When my friend Charlotte's mom asked her why I was flying to Hamburg after Christmas, she explained that I was going to a sort of "geek conference about hacking". While this might not be the most accurate description of the annual Chaos Communication Congress, I think it conveys the spirit of the community just fine.
This was my first time at 3C. Anders, whom I first met in Stockholm via Couchsurfing in 2010, has been going every year for the past eight years with a steadily-growing group of
friends pilgrim-goers. Now having experienced it myself, I can only understand why.
This 32nd edition brought about 12,000 nerds, hackers, free software advocates, crypto-people, hardware programmers, activists and artists together in a huge, insanely well-organized four-day congress the likes of which I've never seen before. Even more than the many thought-provoking talks and discussions, I was impressed by the fact that the entire thing is volunteer-run and community-supported. Everything. No employees, no corporate sponsorships. In fact, as far as I know, it's the biggest event of the sort anywhere in the world.
It’s also a very welcoming community and veterans (like Anders) make it very easy for newcomers (like myself) to feel at home and join in on the fun.
3C is indeed a "geek conference" in that, basically, it's a community of nerds and geeks sharing their passion for X with other engaged nerds and geeks. X could be anything: a multi-platform GUI for pass, the unix CLI password manager; a study of the Stasi photo archives; a discussion on EU policies on net neutrality; Tor and hidden services; Red Star, North Korea’s state-developed OS; Let's Encrypt, an open, free certification authority; the widespread (and misguided) attack on encryption by world governments; the (worryingly) increasing restrictions on freedom in France; the slow death of the open web; quantum physics and relativity. It's a lot to take in.
Apart from the official talks and the 5-minute lightning talks that any member of the community can sign up to deliver, there are lots of other events and activities within 3C. The entire place is also a hackerspace for people working on 3D printing, Raspberry Pi and arduino projets, analog pixel-screens, dinner-making robots, lock-picking. All of this, of course, complemented by a liberal supply of Club Mate and Flora-Power bottles that, once empty, you can drop at one of the many, many recycling containers placed all over the Congress centre (once again, by volunteers).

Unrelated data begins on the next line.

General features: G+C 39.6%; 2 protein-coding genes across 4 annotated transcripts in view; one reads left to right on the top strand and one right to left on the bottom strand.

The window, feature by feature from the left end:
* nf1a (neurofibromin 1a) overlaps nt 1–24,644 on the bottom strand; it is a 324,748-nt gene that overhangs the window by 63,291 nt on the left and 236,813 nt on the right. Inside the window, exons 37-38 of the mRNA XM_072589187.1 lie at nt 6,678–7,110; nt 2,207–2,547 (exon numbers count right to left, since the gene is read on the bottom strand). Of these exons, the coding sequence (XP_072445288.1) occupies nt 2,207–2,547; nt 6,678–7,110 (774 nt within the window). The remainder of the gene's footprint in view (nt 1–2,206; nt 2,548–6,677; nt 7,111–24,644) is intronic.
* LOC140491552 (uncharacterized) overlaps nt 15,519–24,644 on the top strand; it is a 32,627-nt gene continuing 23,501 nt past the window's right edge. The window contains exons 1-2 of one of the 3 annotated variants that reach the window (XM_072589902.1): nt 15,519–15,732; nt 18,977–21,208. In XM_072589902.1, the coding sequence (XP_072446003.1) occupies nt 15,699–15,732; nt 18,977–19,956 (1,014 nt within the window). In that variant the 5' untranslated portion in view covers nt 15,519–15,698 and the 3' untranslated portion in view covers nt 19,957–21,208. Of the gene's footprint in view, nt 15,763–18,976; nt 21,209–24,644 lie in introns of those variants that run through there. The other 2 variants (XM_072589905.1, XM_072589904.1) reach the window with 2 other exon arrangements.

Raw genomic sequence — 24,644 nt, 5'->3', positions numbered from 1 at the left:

The 3C Media team uploads every talk, with subtitles in German or English, to its server. (If you guys ever read this: thank you!) I couldn’t go to all the talks I wanted — there were far too many — but these are my personal highlights from the ones I did attend:
Internet Landscapes (Evan Roth)
I loved that in Evan Roth’s work, he manages to convey that sense of fascination and wonder that we all felt when we first discovered the Internet.
What does Big Brother see, while he is watching? (Simon Menner)
From the official description:
... Over the course of three years, I was able to research the archives left by East Germany's Stasi to look for visual memories of this notorious surveillance system and more recently I was invited to spend some weeks looking at the archive by the Czechoslovak StB. Illustrating with images I have found during my research, I would like to address the question why this material is still relevant – even 25 years after the fall of the Iron Curtain.
One year of securitarian drift in France (taziden, Adrienne Charmet)
Taziden of la Fédération FDN and Adrienne of La Quadrature du Net explain the worrying reaction of the French government in restricting civil liberties in the wake of the Charlie Hebdo and November 13 attacks in Paris.
Safe Harbor (Max Schrems)
A presentation of the European Court of Justice’s ruling to invalidate Safe Harbour agreements in light of NSA mass surveillance, by the the Austrian "guy who sued Facebook and won". It’s a bit more complicated than that but Max Schrems has a terrifically entertaining way of explaining everything very clearly.
Ten years after ‘We Lost the War’ (rop, frank)
A thought-provoking and sobering lecture by Rop Gonggrijp and Frank Rieger on the state of our world at the turn of 2015. From the official description:
The talk „We Lost The War“ was presented at Congress ten years ago, causing quite a stir. It was a prediction of a dark future that did not sit well with many people, but unfortunately many predictions have come true meanwhile. This talk will try to address what comes next, as well as what the hacker community can do to make things better.
Those were just five of over a 150 talks on a wide variety subjects, including:
- The state of internet censorship
- Social innovation in favelas
- Overcoming common UX/usability obstacles
- The exhaust emissions scandal ("Dieselgate")
- Amiga hardware design and programming
- The evolution of brain-computer interfaces
- Vector retrogaming
- Tor onion services
- Discrimination and ethics in a data-driven society
- Quantenphysik und Kosmologie (in German)
Intellect and Romance over Brute Force and Cynicism
Craig Ferguson once described Doctor Who as "the triumph of intellect and romance over brute force and cynicism". I don't watch Doctor Who (yet), but I think this would be a fitting description of the aspirations of the Chaos Communication Congress community. Intellect and romance (or here, passion for learning and sharing) over brute force (oppression and aggression) and cynicism.
Information over ignorance, critical thinking over rhetoric, play over consumption.
See you next year for 33c3!
Shout out to Anders, V, Alex, Anne and André — it was lots of fun hanging out with you crazy cats! And always remember, a man in the middle attack can come from anywhere ;)— ← back home